How It Works
By Annette Rey
There are many techniques a writer can use to get himself going, to break the block. I have experimented with improvisational writing and find it to be very effective in getting my mind racing forward and my fingers flying on the keyboard.
This is an easy and casual exercise to perfect.
Sit yourself down in front of your keyboard. Take a breath. Be aware of yourself and where you are sitting. Relax your shoulders. Pause your hands above your keyboard and take as much time as you need to truly listen to yourself, to your own mind. Create one scenario, a brief opening idea, like the one below.
And then go with the flow.
You’re in an alley.
Mentally ask yourself or actually type the question, what happens next? You create the options of questions you ask yourself. You then make a choice. Hear is mine.
I personalize this and become my character.
- My character is in an alley. What happens next? I hear a sound? Or a voice just right behind me where I feel the breath of the speaker on the back of my neck. What does that do to me? Scare me? I also feel something as if of fur or hair tickling my neck accompanied by a foul smell. So the “thing” behind me that spoke is an animal! What is my next thought? An animal that speaks? What is my next response? Run? Duck? Turn to face it? I choose to turn. What do my eyes see? A horrible face? Or a dreamlike angel whose delicate hair has brushed my neck? What happens or is said next? The angel speaks. Gentle melodic air pressure escapes her throat, what is said is a form of speech but is not actually. Yet, I hear and understand what she is saying. What happens next? What does she say? Does it spur me into some action? Do I experience a floating sensation? Is part of my rational mind functioning that tells me I must be losing my mind? This kind of thing is just not real! What happens next?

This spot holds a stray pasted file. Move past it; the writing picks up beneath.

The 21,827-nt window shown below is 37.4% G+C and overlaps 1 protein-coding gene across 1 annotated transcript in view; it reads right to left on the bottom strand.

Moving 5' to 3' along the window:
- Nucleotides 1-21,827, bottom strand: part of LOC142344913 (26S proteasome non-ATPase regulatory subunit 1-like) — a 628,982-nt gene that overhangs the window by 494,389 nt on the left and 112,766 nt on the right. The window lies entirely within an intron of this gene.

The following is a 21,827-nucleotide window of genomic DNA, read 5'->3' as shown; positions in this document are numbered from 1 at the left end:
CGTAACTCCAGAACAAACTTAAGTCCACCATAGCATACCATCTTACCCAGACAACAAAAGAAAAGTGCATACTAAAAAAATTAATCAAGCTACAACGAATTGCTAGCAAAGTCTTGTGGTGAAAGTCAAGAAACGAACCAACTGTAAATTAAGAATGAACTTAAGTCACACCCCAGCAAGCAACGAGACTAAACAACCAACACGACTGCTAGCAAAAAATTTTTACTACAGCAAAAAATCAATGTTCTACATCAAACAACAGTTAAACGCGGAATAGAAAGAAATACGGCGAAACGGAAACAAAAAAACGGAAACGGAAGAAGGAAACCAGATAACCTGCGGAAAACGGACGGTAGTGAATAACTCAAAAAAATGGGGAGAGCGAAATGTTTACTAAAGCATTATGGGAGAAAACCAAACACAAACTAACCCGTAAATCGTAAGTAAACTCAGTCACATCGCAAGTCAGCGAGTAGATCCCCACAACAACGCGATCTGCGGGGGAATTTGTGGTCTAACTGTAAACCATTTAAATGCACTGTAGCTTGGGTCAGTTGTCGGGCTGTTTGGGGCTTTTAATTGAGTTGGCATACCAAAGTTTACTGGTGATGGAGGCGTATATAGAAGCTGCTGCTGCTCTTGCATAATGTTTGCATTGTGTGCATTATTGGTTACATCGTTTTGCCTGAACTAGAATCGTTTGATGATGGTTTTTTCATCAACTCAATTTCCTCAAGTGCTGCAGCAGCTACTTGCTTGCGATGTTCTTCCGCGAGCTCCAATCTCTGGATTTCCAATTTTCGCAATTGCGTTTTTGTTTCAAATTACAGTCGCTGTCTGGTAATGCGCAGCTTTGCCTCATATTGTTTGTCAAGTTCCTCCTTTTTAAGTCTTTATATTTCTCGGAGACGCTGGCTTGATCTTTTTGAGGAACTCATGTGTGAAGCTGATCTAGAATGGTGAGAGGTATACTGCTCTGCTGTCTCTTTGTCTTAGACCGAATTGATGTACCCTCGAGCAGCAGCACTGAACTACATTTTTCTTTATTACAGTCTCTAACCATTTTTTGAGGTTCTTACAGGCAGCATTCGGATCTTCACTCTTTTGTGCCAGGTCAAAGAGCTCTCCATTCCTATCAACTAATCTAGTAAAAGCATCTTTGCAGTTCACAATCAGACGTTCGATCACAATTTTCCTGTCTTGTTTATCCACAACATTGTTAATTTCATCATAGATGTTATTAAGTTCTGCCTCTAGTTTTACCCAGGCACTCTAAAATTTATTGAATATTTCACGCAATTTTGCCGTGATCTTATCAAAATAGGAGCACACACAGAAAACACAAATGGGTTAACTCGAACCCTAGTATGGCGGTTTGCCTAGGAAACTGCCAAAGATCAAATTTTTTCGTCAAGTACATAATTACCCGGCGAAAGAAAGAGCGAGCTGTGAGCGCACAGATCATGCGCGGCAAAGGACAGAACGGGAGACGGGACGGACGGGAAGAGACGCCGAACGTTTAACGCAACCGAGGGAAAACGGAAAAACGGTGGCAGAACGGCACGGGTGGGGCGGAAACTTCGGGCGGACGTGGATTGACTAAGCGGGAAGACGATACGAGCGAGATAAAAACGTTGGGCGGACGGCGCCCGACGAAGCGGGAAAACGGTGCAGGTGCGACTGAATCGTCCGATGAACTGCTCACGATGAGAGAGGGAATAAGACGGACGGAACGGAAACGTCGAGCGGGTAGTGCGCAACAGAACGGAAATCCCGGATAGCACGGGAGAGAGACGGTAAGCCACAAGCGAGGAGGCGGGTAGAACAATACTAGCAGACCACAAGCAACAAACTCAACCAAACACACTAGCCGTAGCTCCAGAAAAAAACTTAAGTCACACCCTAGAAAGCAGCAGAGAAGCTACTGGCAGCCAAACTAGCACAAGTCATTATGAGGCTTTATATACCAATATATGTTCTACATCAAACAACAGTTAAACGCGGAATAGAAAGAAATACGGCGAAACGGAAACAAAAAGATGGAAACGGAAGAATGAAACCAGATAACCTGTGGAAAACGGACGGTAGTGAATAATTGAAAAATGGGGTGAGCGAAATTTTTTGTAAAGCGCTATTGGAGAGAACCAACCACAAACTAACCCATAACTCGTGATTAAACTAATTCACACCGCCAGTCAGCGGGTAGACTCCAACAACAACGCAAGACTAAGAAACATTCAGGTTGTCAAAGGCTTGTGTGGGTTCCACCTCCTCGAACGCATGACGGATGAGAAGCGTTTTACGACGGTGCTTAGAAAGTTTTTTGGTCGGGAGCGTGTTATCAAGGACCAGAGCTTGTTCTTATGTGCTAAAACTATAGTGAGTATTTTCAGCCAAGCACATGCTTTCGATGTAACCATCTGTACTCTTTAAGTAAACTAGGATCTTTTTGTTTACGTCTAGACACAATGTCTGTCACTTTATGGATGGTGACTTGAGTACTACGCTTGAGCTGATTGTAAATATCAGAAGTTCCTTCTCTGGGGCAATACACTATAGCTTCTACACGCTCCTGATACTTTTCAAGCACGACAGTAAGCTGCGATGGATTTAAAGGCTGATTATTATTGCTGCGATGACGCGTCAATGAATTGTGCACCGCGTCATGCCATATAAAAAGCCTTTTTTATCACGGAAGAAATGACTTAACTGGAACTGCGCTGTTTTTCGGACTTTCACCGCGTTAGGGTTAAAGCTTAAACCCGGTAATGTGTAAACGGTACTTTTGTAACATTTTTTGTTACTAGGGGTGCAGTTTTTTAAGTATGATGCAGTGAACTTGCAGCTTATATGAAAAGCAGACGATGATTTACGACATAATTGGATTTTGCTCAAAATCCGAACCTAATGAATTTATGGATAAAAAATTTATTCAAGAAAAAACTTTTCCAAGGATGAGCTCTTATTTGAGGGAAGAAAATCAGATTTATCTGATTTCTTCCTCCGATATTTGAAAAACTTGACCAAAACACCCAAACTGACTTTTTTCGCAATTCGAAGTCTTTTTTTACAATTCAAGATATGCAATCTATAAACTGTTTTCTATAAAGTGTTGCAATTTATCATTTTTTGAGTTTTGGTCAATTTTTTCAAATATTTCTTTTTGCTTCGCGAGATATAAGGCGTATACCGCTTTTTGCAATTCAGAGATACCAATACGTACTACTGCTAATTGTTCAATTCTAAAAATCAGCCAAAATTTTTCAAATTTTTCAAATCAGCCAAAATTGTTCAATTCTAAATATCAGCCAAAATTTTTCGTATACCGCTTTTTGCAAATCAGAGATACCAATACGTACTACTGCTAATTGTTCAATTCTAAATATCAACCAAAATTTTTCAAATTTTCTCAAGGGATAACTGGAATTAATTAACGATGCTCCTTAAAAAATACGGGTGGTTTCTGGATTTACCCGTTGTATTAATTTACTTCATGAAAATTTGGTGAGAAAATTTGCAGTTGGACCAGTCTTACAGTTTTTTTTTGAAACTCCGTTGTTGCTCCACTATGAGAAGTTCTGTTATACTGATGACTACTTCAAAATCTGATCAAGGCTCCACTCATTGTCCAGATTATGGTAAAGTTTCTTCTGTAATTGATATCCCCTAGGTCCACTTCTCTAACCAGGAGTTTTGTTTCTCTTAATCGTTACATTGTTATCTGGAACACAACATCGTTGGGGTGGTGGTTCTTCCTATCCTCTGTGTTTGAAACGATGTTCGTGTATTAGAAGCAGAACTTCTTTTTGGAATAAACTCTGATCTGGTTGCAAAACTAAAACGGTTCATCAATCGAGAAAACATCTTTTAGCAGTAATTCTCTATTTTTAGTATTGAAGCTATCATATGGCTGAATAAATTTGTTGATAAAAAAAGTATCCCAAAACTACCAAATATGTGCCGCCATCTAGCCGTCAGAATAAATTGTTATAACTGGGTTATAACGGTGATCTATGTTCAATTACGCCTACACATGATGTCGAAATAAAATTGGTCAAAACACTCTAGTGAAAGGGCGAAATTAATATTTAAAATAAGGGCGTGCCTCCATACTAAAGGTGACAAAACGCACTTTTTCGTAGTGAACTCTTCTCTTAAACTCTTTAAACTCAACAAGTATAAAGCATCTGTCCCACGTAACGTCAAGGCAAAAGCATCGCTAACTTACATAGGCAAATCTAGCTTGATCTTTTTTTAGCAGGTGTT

I wrote this just now, shooting from the hip. Listening to my mind. ASKING myself these questions as my fingers moved along on the keyboard. I just played out the beginning of a scene as an example of how improvisational writing works.
This exercise can grease your blocked up writing wheels.
What I am telling you sounds so elementary as to possibly insult your intelligence. But often the basics are what we ignore throughout our lives! We miss the obvious.
My goal is to slow you down, to give you methods of relaxation to apply to your writing. Open your mind and allow yourself to hear your own mind. Pick a scene you want to write. You know where your character is. In a rushing river. Stranded up a tree. In her bedroom and an intruder is breaking her living room window. But you’ve had trouble proceeding. You know how you want it to proceed but you are stopped at the keyboard.
Follow the above tactic. Once you get a grip on it, your own creative powers will open up. You will write pages using this. The technique will fall away and you won’t notice when autopilot takes over. You will be uplifted when you see the full pages on your screen.
When you feel blocked, give this a try. It really does work.